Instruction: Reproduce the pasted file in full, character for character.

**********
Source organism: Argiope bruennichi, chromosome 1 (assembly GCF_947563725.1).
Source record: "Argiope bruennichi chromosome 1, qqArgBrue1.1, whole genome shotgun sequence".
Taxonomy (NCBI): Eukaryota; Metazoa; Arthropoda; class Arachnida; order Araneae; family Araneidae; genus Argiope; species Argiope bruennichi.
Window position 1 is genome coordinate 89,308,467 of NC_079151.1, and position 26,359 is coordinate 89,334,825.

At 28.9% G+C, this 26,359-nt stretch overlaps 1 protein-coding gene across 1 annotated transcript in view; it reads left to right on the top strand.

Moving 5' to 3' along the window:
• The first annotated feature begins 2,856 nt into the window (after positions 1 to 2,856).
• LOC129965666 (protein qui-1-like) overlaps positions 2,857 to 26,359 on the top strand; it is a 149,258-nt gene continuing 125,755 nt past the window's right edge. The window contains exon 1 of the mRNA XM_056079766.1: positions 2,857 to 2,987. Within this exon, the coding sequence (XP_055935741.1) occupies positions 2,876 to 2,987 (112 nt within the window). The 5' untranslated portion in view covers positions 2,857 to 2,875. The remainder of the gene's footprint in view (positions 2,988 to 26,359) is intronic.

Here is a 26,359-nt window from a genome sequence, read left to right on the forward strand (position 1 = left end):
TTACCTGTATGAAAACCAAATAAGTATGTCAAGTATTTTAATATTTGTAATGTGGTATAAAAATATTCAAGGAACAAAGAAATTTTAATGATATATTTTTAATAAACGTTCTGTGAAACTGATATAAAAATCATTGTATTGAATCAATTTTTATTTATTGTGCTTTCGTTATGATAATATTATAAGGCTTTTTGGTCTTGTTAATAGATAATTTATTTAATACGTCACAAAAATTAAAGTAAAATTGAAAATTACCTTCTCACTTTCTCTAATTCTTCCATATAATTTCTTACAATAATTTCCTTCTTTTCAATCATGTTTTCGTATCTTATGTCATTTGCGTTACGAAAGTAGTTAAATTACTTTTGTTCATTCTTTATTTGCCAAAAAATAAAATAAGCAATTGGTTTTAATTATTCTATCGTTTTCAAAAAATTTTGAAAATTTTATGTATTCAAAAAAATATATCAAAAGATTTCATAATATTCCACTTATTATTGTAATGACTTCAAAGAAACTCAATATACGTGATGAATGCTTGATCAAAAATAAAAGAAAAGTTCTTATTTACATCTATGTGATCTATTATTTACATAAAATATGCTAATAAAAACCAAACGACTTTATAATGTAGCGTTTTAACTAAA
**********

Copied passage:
Source organism: Argiope bruennichi, chromosome 1 (assembly GCF_947563725.1).
Source record: "Argiope bruennichi chromosome 1, qqArgBrue1.1, whole genome shotgun sequence".
Taxonomy (NCBI): Eukaryota; Metazoa; Arthropoda; class Arachnida; order Araneae; family Araneidae; genus Argiope; species Argiope bruennichi.
Window position 1 is genome coordinate 89,308,467 of NC_079151.1, and position 26,359 is coordinate 89,334,825.

At 28.9% G+C, this 26,359-nt stretch overlaps 1 protein-coding gene across 1 annotated transcript in view; it reads left to right on the top strand.

Moving 5' to 3' along the window:
• The first annotated feature begins 2,856 nt into the window (after positions 1 to 2,856).
• LOC129965666 (protein qui-1-like) overlaps positions 2,857 to 26,359 on the top strand; it is a 149,258-nt gene continuing 125,755 nt past the window's right edge. The window contains exon 1 of the mRNA XM_056079766.1: positions 2,857 to 2,987. Within this exon, the coding sequence (XP_055935741.1) occupies positions 2,876 to 2,987 (112 nt within the window). The 5' untranslated portion in view covers positions 2,857 to 2,875. The remainder of the gene's footprint in view (positions 2,988 to 26,359) is intronic.

Here is a 26,359-nt window from a genome sequence, read left to right on the forward strand (position 1 = left end):
TTACCTGTATGAAAACCAAATAAGTATGTCAAGTATTTTAATATTTGTAATGTGGTATAAAAATATTCAAGGAACAAAGAAATTTTAATGATATATTTTTAATAAACGTTCTGTGAAACTGATATAAAAATCATTGTATTGAATCAATTTTTATTTATTGTGCTTTCGTTATGATAATATTATAAGGCTTTTTGGTCTTGTTAATAGATAATTTATTTAATACGTCACAAAAATTAAAGTAAAATTGAAAATTACCTTCTCACTTTCTCTAATTCTTCCATATAATTTCTTACAATAATTTCCTTCTTTTCAATCATGTTTTCGTATCTTATGTCATTTGCGTTACGAAAGTAGTTAAATTACTTTTGTTCATTCTTTATTTGCCAAAAAATAAAATAAGCAATTGGTTTTAATTATTCTATCGTTTTCAAAAAATTTTGAAAATTTTATGTATTCAAAAAAATATATCAAAAGATTTCATAATATTCCACTTATTATTGTAATGACTTCAAAGAAACTCAATATACGTGATGAATGCTTGATCAAAAATAAAAGAAAAGTTCTTATTTACATCTATGTGATCTATTATTTACATAAAATATGCTAATAAAAACCAAACGACTTTATAATGTAGCGTTTTAACTAAA